The Lord's Prayer
by Thomas Watson
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    How may we know that the kingdom of grace is set up in our 
    It concerns us to examine this, for our salvation depends upon 
it, and we had need be cautious in the search, because there is 
something that looks like grace, which is not. 'If a man think 
himself to be something, when he is nothing, he deceiveth himself.' 
Gal 6: 3. Many think they have the kingdom of grace come into their 
heart, and it is only a chimera, a golden dream. Quam multi cum vana 
spe descendunt ad inferos! [How many with vain hope go down to 
hell!] Augustine. Zeuxis painted grapes so lively that he deceived 
the living birds. There are many deceits about grace. 
    (1) Men think they have the kingdom of grace in their hearts 
because they have the means of grace. They live where the silver 
trumpet of the gospel sounds, they are lifted up to heaven with 
ordinances. 'I have a Levite to my priest,' surely I shall go to 
heaven. Judges 17: 13. The Jews cried, 'The temple of the Lord, the 
temple of the Lord are [we].' Jer 7: 4. We are apt to glory in this, 
that the oracles of God are committed to us, that we have the word 
and sacrament. Alas! this is a fallacy; we may have the means of 
grace, and yet the kingdom of grace may not be set up in our hearts. 
We may have the kingdom of God come nigh us, but not into us; the 
sound of the word in our ears, but not the savour of it in our 
hearts. Luke 11: 20. Many of the Jews, who had Christ for their 
preacher, were not the better for it. Hot clothes will not put 
warmth into a dead man. Thou mayest have hot clothes, warn and 
lively preaching, and yet be spiritually dead. 'The children of the 
kingdom shall be cast out.' Matt 8: 12. 
    (2) Men think they have the kingdom of grace set up in their 
hearts, because they have some common works of the Spirit. 
    [1] They have great enlightening of mind, profound knowledge, 
and almost speak like angels dropped from heaven; but the apostle 
supposes a case in which, after men have been enlightened, they may 
fall away. Heb. 6: 4, 5, 6. 
    But wherein does this illumination come short? 
    The illumination of hypocrites is not virtual, it does not 
leave an impression of holiness behind; it is like weak physic that 
will not work. The mind is enlightened, but the heart is not 
renewed. A Christian that is all head, but no feet, does not walk in 
the ways of God. 
    [2] Men have had convictions and stirrings of conscience for 
sin, they have seen the evil of their ways, and now hope the kingdom 
of grace is come; but though convictions are a step towards grace, 
they are not grace. Had not Pharaoh and Judas convictions? Exod 10: 
    What makes convictions prove abortive? Wherein do they fail? 
    They are not deep enough. A sinner never saw himself lost 
without Christ. The seed that wanted depth of earth withered. Matt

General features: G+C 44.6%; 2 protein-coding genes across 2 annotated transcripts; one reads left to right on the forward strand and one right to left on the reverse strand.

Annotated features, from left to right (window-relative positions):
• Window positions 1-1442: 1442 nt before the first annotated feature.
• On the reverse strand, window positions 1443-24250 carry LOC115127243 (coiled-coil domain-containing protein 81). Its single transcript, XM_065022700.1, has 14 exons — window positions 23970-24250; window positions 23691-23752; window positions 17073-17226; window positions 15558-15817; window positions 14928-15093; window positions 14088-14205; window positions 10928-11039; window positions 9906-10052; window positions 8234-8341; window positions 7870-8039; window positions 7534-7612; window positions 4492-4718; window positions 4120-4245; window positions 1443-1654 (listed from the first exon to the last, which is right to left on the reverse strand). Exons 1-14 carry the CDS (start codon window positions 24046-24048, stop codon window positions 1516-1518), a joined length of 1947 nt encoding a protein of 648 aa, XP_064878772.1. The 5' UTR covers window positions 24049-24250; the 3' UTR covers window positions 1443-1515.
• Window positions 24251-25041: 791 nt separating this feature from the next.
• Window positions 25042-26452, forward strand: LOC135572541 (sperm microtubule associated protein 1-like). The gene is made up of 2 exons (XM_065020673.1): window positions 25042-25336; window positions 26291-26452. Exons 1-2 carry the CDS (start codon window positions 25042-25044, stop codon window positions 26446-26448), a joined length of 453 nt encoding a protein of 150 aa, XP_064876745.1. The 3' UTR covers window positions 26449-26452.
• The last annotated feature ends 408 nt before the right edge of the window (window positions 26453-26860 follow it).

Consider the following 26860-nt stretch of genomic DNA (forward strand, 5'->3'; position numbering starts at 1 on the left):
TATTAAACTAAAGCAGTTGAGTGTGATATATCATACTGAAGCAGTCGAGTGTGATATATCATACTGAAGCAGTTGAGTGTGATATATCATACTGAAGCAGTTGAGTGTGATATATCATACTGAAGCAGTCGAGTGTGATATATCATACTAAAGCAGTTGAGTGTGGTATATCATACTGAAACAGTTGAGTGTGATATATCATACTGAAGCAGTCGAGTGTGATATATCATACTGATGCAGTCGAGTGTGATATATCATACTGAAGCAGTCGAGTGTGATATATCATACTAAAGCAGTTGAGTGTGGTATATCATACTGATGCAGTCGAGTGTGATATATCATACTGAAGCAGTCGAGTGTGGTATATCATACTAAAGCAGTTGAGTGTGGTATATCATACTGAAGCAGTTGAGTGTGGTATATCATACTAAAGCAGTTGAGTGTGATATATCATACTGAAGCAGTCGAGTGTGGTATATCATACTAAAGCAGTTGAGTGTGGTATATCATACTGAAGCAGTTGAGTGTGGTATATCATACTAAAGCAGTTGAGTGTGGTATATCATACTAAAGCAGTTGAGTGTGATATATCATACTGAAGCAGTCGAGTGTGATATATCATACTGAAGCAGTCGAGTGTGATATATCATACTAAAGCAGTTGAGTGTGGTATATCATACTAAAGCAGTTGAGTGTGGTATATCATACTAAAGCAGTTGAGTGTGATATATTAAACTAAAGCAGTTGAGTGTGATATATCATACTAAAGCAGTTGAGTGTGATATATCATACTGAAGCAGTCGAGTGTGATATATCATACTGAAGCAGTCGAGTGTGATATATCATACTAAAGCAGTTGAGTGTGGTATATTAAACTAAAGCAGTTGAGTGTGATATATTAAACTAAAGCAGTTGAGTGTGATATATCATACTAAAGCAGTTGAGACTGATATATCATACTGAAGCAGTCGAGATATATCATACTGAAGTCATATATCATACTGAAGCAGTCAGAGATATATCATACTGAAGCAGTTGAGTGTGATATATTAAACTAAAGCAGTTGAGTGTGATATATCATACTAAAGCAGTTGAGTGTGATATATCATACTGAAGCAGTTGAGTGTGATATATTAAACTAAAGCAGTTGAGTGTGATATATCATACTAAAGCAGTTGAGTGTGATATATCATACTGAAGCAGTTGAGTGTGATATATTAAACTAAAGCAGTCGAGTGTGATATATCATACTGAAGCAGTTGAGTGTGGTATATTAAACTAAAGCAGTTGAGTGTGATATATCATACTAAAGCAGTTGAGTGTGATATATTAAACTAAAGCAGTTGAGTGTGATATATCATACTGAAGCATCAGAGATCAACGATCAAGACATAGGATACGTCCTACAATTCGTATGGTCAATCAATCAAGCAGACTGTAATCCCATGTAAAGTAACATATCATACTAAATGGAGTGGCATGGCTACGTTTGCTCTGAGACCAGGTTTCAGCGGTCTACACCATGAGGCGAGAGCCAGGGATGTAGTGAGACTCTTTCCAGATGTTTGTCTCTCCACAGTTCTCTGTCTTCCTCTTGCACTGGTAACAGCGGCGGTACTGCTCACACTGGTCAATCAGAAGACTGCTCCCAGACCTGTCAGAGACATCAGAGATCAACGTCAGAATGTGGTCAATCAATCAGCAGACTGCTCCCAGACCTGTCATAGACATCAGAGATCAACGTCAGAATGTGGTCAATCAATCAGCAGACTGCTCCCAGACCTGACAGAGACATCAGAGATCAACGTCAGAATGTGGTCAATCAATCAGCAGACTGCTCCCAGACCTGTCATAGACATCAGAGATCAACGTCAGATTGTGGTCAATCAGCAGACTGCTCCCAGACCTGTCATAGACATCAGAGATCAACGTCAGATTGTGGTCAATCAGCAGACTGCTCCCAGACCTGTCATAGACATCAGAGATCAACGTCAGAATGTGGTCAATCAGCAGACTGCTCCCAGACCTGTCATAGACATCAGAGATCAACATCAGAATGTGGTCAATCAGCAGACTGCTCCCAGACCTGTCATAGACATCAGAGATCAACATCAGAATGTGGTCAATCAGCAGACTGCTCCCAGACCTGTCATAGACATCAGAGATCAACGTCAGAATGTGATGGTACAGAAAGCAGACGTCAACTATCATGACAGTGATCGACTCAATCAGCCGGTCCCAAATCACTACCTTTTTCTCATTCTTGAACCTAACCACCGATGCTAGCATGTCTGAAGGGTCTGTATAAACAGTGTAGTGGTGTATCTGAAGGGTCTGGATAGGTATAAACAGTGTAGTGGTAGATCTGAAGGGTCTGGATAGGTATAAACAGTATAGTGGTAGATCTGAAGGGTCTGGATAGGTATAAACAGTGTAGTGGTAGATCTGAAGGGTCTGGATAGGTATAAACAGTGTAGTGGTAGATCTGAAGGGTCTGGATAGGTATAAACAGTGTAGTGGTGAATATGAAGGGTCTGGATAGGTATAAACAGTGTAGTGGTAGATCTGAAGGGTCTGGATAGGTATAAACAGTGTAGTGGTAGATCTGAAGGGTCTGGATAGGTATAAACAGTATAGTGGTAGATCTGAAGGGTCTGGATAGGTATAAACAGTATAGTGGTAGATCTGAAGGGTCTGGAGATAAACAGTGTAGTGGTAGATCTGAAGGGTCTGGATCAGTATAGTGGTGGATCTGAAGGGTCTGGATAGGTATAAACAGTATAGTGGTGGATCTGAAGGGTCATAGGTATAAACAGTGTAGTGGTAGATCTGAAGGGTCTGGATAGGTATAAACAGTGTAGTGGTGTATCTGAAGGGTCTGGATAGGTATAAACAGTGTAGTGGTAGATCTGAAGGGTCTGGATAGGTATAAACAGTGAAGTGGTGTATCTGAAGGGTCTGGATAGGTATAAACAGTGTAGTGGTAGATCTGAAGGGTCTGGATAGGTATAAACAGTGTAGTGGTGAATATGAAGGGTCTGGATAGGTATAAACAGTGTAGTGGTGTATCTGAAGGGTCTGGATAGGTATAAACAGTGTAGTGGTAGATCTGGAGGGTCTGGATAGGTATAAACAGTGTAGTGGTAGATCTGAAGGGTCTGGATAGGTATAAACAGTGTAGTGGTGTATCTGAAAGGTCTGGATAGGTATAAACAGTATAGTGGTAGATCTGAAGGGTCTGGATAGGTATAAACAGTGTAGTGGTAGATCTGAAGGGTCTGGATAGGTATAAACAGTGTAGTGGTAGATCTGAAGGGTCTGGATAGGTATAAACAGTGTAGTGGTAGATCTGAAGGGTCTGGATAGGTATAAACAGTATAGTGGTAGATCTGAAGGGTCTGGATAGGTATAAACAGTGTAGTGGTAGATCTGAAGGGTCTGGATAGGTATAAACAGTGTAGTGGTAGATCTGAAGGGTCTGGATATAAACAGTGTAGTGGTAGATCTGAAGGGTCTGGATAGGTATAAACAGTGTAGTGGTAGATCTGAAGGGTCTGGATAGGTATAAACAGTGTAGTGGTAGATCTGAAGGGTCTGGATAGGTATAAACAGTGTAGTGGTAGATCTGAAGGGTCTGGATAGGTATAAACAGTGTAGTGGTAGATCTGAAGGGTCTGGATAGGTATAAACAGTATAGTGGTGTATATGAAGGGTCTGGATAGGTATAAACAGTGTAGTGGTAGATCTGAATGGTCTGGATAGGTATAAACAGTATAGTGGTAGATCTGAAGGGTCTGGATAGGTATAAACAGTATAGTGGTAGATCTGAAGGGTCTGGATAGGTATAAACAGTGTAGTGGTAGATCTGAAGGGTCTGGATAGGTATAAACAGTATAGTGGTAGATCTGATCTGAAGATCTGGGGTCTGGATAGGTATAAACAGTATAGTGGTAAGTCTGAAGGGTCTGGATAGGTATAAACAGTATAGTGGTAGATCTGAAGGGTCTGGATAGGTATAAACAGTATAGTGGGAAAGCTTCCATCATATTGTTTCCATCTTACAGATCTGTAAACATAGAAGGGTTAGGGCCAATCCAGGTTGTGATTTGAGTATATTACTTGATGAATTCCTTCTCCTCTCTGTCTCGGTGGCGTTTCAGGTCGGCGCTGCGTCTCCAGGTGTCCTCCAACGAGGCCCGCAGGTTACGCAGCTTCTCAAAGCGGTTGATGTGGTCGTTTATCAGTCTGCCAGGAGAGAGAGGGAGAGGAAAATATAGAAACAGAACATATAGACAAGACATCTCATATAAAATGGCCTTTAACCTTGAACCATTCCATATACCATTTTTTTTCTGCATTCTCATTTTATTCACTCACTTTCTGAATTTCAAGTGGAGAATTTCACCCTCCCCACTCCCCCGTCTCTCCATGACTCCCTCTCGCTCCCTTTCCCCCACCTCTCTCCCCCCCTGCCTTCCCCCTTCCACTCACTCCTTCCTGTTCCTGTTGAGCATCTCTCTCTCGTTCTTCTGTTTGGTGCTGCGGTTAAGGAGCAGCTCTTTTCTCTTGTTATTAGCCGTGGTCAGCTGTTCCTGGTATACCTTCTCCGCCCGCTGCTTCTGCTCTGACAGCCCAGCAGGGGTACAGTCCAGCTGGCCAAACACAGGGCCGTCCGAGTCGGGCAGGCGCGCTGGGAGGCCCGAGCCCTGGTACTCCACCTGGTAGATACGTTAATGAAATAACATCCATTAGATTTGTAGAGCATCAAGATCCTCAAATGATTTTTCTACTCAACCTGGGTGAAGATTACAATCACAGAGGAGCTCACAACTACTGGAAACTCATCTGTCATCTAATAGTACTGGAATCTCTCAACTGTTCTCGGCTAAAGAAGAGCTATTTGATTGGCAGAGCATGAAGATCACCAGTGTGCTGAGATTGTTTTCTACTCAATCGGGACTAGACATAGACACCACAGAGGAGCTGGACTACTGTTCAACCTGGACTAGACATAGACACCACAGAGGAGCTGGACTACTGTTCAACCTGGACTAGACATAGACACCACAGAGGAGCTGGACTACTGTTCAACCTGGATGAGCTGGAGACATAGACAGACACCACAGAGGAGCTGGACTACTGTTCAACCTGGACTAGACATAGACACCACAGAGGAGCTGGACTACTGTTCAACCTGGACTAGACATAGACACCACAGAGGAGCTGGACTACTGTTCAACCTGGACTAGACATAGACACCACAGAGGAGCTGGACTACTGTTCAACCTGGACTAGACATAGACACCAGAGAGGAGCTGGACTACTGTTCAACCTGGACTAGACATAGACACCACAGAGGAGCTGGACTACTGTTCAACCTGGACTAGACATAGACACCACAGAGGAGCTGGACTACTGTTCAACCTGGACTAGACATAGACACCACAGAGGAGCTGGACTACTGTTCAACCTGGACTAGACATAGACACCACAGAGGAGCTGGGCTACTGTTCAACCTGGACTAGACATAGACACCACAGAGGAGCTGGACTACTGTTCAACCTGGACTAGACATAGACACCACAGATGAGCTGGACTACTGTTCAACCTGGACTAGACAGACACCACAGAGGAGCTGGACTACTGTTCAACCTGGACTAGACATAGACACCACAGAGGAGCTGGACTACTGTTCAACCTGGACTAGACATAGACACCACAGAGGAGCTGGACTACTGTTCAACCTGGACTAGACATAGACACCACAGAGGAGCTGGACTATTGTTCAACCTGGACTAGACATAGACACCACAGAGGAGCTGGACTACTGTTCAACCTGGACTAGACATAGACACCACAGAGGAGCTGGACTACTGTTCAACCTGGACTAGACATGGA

13: 5. These convictions are like blossoms blown off before they 
come to maturity. They are also involuntary. The sinner does what he 
can to stile them; he drowns them in wine and mirth; he labours to 
get rid of them. As the deer when shot runs and shakes out the 
arrow, so does he the arrow of conviction; or as the prisoner files 
off his fetters, and breaks loose, so he breaks loose from 
convictions. His corruptions are stronger than his convictions. 
    [3] Men have had some kind of humiliation, and have shed tears 
for their sins, and therefore hope the kingdom of grace is come into 
their hearts. But this is no infallible sign of grace. Saul wept, 
and Ahab humbled himself. 
    Why is not humiliation a grace? Wherein does it come short of 
    Tears in the wicked do not spring from love to God, but are 
forced by affliction, as water that drops from distillation is 
forced by the fire. Gen 4: 13. The tears of sinners are forced by 
God's fiery judgements. They are deceitful tears; lacrimae mentiri 
doctae [tears taught to lie]. Men weep, yet go on in sin; they do 
not drown their sins in their tears. 
    [4] Men have begun some reformation, therefore surely now they 
think the kingdom of grace is come; but there may be deceit in this. 
A man may leave his oaths and drunkenness, and still be in love with 
sin. He may leave his sin, out of fear of hell, or because it brings 
shame and penury, but still his heart goes after it, 'They set their 
heart on their iniquity' (Hos 4: 8); as Lot's wife left Sodom, but 
still her heart was in Sodom. Hypocrites are like the snake which 
casts her coat, but keeps her poison. They keep the love of sin as 
one that has been long suitor to another; though his friends break 
off the match, yet still he has a hankering love to her. It may be a 
partial reformation. He may leave off one sin and live in another; 
he may refrain drunkenness and live in covetousness; he may refrain 
swearing and live in the sin of slandering; one devil may be cast 
out and another as bad may come in his room. A man may forsake gross 
sins, but have no reluctance against heart sins; motus primo primi 
[the very earliest motions of sin] as proud, lustful thoughts. 
Though he dams up the stream, he lets alone the fountain. Oh, 
therefore, if there be so many deceits, and men may think the